How to observe what it feels like when we inhale a cup of coffee or when we revisit a place of our childhood? For science, this remains a big challenge.
With the progress of science, we have the impression that everything is within reach, that it is only a matter of time before the inexorable march of knowledge manages to lift the veil on the gray areas. of our universe. However, this is a rather caricatured vision. In cognitive science, the goal of which is to try to understand humans from all angles, there are still subjects for which we are only just beginning to imagine methods of exploration. In these areas, therefore, we are still far from the stage of understanding. This is the case, for example, with the emergence of consciousness. How does organic matter manage to give rise to so-called “emergent” properties far beyond the capacities of each cell, such as being aware of oneself?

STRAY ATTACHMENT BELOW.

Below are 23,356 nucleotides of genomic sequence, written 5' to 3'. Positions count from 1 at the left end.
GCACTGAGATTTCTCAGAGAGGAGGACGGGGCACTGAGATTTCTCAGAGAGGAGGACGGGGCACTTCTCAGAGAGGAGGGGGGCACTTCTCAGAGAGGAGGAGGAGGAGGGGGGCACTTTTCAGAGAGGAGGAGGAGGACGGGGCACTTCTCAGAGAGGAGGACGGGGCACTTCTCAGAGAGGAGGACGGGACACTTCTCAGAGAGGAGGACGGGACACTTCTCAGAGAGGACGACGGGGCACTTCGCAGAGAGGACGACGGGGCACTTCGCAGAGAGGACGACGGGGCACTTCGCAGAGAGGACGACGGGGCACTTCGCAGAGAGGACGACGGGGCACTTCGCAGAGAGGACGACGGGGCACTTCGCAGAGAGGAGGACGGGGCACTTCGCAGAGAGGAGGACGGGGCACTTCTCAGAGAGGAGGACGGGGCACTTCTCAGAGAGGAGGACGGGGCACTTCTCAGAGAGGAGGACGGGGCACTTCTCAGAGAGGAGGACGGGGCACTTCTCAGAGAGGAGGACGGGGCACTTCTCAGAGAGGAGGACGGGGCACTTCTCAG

This question gave rise to what is called “the difficult problem of consciousness”. We scientists generally proceed in stages: when we dissect a subject, we study the elements that constitute it in order to have a more global understanding. For example, to analyze the movement of an object in space, we study each force impacting matter and we try to predict its trajectory. In general, this method works quite well.
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